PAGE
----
- The Washington Times - Thursday, March 10, 2022

NASHVILLE, Tennessee | Nick Hall, an evangelist from Minneapolis, said he is desperately trying to evacuate his coworkers in Ukraine out of the war zone.

Mr. Hall’s Pulse.org evangelistic group was based in Kyiv.

“Or at least it was until a few weeks ago,” he told The Washington Times. “The last two, three weeks, we’ve been trying to evacuate and help people get out that want to get out.”

He said half of the office’s eight employees have left, and he’s trying to arrange transport for the remaining workers and their families. Some didn’t want to leave without bringing parents or other family members to safety, he said.

“This one group [of workers] wouldn’t leave until all of the people connected to them could come. So we had to get 48 people across the border right with them,” he said.

More than 2 million refugees have fled Ukraine since Russia invaded the country on Feb. 24.

Mr. Hall said before the Russian invasion, the Pulse office had sponsored between 150 and 200 evangelistic events in the region.

“We had one gathering of 400,000 young people and we’ve done 20 events of 10,000 or more people, and all across the cities that are being bombed, [including] Nikolayev,” he said.

Mr. Hall claimed that “more than 100,000 people” had made a faith commitment to Jesus through these events.

The evangelist, who trained with the Billy Graham Evangelistic Association and the team of the late evangelist Luis Palau, spoke with The Times at the National Religious Broadcasters convention in Nashville. The Times is a sponsor of the event.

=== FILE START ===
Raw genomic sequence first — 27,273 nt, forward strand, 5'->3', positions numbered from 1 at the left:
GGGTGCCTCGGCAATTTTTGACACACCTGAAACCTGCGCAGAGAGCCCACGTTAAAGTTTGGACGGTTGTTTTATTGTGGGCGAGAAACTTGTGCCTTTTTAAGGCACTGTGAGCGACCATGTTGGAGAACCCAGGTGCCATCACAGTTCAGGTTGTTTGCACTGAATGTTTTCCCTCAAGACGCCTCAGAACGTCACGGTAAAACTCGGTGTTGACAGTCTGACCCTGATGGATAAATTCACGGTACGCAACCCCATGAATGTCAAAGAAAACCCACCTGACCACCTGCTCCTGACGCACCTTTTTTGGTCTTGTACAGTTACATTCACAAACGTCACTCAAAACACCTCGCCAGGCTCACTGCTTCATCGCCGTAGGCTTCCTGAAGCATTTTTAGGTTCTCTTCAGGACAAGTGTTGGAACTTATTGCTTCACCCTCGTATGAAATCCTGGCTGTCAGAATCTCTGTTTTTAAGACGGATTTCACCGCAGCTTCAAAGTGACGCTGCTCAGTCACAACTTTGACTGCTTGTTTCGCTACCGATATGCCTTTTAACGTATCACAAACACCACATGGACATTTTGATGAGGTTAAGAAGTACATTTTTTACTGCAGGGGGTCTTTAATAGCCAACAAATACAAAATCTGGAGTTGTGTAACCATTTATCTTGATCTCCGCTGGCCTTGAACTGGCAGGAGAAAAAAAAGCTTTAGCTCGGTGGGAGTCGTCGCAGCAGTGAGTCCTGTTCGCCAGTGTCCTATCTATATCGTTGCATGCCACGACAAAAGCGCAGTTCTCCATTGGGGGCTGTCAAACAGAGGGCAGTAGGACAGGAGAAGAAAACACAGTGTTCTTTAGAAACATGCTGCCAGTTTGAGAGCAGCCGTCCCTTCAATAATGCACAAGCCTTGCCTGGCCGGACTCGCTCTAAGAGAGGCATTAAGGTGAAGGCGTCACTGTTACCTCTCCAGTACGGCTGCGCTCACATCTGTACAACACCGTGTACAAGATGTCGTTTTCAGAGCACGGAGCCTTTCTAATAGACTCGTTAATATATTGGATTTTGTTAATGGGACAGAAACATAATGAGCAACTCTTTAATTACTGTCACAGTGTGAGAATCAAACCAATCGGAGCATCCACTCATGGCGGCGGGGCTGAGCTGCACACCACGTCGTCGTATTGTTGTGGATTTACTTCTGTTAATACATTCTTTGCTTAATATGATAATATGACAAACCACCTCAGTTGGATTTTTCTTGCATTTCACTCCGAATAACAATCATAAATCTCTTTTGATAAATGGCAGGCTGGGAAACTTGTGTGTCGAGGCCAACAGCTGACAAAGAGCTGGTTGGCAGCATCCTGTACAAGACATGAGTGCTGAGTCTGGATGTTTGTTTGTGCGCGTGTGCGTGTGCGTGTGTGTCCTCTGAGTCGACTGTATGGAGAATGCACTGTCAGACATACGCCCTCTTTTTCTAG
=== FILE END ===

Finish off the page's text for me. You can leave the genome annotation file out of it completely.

Outreach events are at the heart of Pulse’s ministry, said Mr. Hall.

An event at the Cotton Bowl stadium in Dallas on June 24-25 will return an evangelistic meeting to the site where the late Mr. Graham led the “Explo ‘72” revival featuring an advertising slogan, “I Found It!,” with the “it” being the Christian faith.

Mr. Hall said the objective is “to see a new generation be trained and equipped to share the gospel, to equip these kids to love Jesus, to share him with their friends. We have people who come in registered from 49 states so far, and different countries around the world, right. And the goal is to fill the Cotton Bowl and see a generation equipped and sent home ready to reach their generation with the gospel.”

He said there are cultural similarities in today’s climate and that which faced Mr. Graham’s team in 1972: “There was division around race, there was division around politics. In some ways, you could describe it and think you were talking about today. There also was similarly a generation kind of leaving institutional Christianity.”

He added, “I’ve never seen people more open and more hungry to the Gospel, never seen young people more willing and excited to live this out and share it. [It’s] like they want to be a part of something bigger than themselves. They want to be a part of a cause they don’t want another event or concert, they want a movement.”

• Mark A. Kellner can be reached at mkellner@washingtontimes.com.

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